The Roman Catholic Church didn’t do much to stop this phenomenon, rather it can be observed that they gave it fertile soil to grow. Relics of saints and apparitions of the Virgin Marry with shrines dedicated to her only fueled the use of heathen practices in the church. This meant that much of what they practiced (and still do) was based on these romanticized stories and heretical magic. What can be said of the Roman Catholic Church is that much of their spirituality turned into superstition. Warfield quotes C.F. Arnold’s warning against such superstition: “From a practical point of view this superstition wrought great evil because it hindered fighting against physical ills with the weapon with which they should have been fought—that is, by God-trusting labor. Sickness was fought as if it had been sin, with prayer; while, on the other hand, sin was fought as if it had been sickness, with diligence in ascetic practices.”
These first three lectures lead as a brilliant precursor to the next two lectures where Warfield discussed the inconsistencies and failures of both the Irvingite movement and the Faith-healing movement. Both of these play an influential role in the birth of Pentecostalism which happened in the early 20th century. Edward Irving led a small movement during the early 19th century in which those who joined the movement earnestly desired the gifts of healing, tongues, and prophecy (the sign gifts). Warfield does a brilliant work a disassembling the beliefs of Irving, and, in a sense, leaves him out to dry. Such a deviation did the Irvingites and Faith-healers become that to argue against them brought a man down to their level, his arguments muddled by their contradictions and folly. Yet Warfield rises above them to prove to anyone listening that the road you travel, if you follow these ideas, is one which leads away from reality, and away from the true gospel. It is as though this movement of the supernatural erects an enormous amount of scaffolding around the brilliant architecture of the gospel so that it is hidden from the onlooker’s sight.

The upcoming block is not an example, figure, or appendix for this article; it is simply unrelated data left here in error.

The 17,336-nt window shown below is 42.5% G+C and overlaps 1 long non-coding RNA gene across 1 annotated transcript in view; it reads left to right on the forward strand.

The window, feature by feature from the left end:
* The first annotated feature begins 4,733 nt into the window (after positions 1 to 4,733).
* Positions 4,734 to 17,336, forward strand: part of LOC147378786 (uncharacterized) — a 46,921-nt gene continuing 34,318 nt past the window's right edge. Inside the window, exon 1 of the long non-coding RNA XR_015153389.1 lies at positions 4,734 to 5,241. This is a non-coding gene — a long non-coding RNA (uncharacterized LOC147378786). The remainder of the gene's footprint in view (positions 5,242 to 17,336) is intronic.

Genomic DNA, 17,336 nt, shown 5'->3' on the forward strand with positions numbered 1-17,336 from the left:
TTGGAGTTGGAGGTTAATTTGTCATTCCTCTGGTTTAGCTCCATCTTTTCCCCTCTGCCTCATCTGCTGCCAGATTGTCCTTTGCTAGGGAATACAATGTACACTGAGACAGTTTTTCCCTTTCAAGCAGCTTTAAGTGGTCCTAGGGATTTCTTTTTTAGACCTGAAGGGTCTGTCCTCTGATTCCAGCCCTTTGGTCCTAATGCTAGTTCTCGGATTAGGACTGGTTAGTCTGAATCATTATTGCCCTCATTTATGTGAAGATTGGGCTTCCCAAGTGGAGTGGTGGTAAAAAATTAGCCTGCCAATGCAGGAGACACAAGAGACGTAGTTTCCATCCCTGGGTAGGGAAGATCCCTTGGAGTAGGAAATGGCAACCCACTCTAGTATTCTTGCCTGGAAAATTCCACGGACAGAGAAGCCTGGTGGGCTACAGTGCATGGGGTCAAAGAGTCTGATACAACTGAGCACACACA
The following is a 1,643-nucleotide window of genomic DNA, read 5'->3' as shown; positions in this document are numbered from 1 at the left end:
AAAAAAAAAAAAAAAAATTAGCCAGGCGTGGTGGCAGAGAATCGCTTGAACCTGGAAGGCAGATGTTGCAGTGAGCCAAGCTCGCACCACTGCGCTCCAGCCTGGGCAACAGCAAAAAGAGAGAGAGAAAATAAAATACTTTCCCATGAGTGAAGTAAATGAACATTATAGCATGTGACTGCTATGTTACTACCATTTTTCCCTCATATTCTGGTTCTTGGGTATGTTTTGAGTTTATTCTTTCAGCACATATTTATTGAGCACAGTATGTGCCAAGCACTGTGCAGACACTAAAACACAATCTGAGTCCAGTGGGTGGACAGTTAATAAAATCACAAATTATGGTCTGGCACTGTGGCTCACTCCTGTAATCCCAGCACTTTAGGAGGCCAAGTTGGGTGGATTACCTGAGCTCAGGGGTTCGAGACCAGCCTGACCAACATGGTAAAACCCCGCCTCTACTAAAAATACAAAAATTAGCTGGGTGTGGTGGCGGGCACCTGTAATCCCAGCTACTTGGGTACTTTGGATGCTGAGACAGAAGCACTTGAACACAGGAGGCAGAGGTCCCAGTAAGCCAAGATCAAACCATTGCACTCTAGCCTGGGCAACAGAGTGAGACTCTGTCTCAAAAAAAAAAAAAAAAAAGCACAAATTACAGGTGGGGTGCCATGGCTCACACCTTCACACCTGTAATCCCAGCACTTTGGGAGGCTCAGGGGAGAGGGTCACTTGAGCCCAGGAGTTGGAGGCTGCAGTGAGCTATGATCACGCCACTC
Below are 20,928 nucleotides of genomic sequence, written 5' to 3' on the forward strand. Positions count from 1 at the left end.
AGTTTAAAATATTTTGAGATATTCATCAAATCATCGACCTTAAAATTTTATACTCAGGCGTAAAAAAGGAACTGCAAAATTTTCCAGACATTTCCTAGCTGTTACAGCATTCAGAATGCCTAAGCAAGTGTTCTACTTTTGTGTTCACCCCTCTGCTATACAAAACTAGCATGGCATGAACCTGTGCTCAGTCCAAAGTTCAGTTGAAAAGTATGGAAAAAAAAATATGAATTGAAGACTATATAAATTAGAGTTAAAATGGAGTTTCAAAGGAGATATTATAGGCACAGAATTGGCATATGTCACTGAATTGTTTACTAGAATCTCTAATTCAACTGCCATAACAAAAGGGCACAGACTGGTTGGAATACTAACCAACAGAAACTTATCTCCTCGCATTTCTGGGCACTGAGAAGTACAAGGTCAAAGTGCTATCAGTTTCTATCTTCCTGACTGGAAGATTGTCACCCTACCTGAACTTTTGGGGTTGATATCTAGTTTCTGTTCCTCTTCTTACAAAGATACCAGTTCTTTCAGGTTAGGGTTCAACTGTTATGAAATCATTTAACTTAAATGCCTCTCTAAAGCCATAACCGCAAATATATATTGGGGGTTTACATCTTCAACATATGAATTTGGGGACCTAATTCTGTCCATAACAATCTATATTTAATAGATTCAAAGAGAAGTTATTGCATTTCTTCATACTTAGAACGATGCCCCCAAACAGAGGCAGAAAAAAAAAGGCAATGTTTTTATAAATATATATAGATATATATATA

The last article deals with mind-cure which is found along the path of faith-healing. It is very similar to faith-healing, but rather than basing it all on faith, the focus became the mind. Mind-cures were not popular but those who trusted in them soon could not understand reality. The more in depth Warfield went into the beliefs of those who practiced mind-cures, the more contradictions were revealed. I will already say that most of what is dealt with in this chapter would be immediately labeled as wild and irrational from myself. Yet Warfield, with much grace and patience, seeks to learn their view in order to discern what is right and what is wrong. B. B. Warfield understood the reality of Romans 8. He understood that real people experience real sorrow and pain; much of which will never go away. In somewhat of a different approach, Counterfeit Miracles is an argument against that which would deter the reality of pain to be dealt with according to the truth of the Bible. The ultimate question we must ask is, “Why do you wish to be healed?” We all know the correct answer is, “That we may glorify God.” But what if God has ordained for us to suffer that we might glorify him in our suffering?
Warfield by no means discredits the supernatural. Rather, he seeks to understand history in light of the scriptures to determine what is supernatural and what is not. I believe when the supernatural work of God is properly understood, we will fly to that healing fountain, not for our bodies which wither and die, but for our spirits to be made alive unto a living hope which will never fade away.
Counterfeit Miracles By: Benjamin B. Warfield, New York Charles Scribner’s Sons, 1918